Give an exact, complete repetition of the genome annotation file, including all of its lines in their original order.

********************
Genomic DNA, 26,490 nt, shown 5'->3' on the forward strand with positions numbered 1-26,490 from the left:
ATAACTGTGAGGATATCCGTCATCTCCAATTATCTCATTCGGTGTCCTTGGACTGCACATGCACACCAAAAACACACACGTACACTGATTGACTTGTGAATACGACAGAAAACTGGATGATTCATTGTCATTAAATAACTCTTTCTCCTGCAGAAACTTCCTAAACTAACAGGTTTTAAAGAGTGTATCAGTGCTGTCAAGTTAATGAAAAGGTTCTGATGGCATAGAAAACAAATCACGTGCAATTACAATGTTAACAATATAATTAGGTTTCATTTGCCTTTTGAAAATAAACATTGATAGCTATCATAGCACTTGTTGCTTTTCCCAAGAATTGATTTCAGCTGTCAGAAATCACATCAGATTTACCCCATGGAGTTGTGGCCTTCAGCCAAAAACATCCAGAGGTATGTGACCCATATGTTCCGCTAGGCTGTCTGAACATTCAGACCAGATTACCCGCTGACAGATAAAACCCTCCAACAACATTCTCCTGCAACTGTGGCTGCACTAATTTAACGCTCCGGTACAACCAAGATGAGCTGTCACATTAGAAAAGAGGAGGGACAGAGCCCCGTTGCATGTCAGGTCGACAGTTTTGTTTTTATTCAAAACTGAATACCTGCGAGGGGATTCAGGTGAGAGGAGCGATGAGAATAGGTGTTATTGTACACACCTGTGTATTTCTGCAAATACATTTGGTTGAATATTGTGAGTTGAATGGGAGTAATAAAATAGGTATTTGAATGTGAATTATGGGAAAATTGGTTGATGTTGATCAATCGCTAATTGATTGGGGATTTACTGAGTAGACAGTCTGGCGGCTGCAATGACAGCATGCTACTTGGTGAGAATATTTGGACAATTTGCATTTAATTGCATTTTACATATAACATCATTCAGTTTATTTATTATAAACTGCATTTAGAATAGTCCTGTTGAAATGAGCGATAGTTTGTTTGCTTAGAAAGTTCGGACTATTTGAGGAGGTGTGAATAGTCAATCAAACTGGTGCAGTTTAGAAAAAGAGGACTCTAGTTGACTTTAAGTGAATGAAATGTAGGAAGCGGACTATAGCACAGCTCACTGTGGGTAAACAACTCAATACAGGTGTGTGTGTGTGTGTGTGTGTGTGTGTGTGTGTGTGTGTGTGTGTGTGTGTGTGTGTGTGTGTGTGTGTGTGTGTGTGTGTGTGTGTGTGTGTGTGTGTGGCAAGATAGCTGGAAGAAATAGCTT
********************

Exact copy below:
Genomic DNA, 26,490 nt, shown 5'->3' on the forward strand with positions numbered 1-26,490 from the left:
ATAACTGTGAGGATATCCGTCATCTCCAATTATCTCATTCGGTGTCCTTGGACTGCACATGCACACCAAAAACACACACGTACACTGATTGACTTGTGAATACGACAGAAAACTGGATGATTCATTGTCATTAAATAACTCTTTCTCCTGCAGAAACTTCCTAAACTAACAGGTTTTAAAGAGTGTATCAGTGCTGTCAAGTTAATGAAAAGGTTCTGATGGCATAGAAAACAAATCACGTGCAATTACAATGTTAACAATATAATTAGGTTTCATTTGCCTTTTGAAAATAAACATTGATAGCTATCATAGCACTTGTTGCTTTTCCCAAGAATTGATTTCAGCTGTCAGAAATCACATCAGATTTACCCCATGGAGTTGTGGCCTTCAGCCAAAAACATCCAGAGGTATGTGACCCATATGTTCCGCTAGGCTGTCTGAACATTCAGACCAGATTACCCGCTGACAGATAAAACCCTCCAACAACATTCTCCTGCAACTGTGGCTGCACTAATTTAACGCTCCGGTACAACCAAGATGAGCTGTCACATTAGAAAAGAGGAGGGACAGAGCCCCGTTGCATGTCAGGTCGACAGTTTTGTTTTTATTCAAAACTGAATACCTGCGAGGGGATTCAGGTGAGAGGAGCGATGAGAATAGGTGTTATTGTACACACCTGTGTATTTCTGCAAATACATTTGGTTGAATATTGTGAGTTGAATGGGAGTAATAAAATAGGTATTTGAATGTGAATTATGGGAAAATTGGTTGATGTTGATCAATCGCTAATTGATTGGGGATTTACTGAGTAGACAGTCTGGCGGCTGCAATGACAGCATGCTACTTGGTGAGAATATTTGGACAATTTGCATTTAATTGCATTTTACATATAACATCATTCAGTTTATTTATTATAAACTGCATTTAGAATAGTCCTGTTGAAATGAGCGATAGTTTGTTTGCTTAGAAAGTTCGGACTATTTGAGGAGGTGTGAATAGTCAATCAAACTGGTGCAGTTTAGAAAAAGAGGACTCTAGTTGACTTTAAGTGAATGAAATGTAGGAAGCGGACTATAGCACAGCTCACTGTGGGTAAACAACTCAATACAGGTGTGTGTGTGTGTGTGTGTGTGTGTGTGTGTGTGTGTGTGTGTGTGTGTGTGTGTGTGTGTGTGTGTGTGTGTGTGTGTGTGTGTGTGTGTGTGTGTGTGGCAAGATAGCTGGAAGAAATAGCTT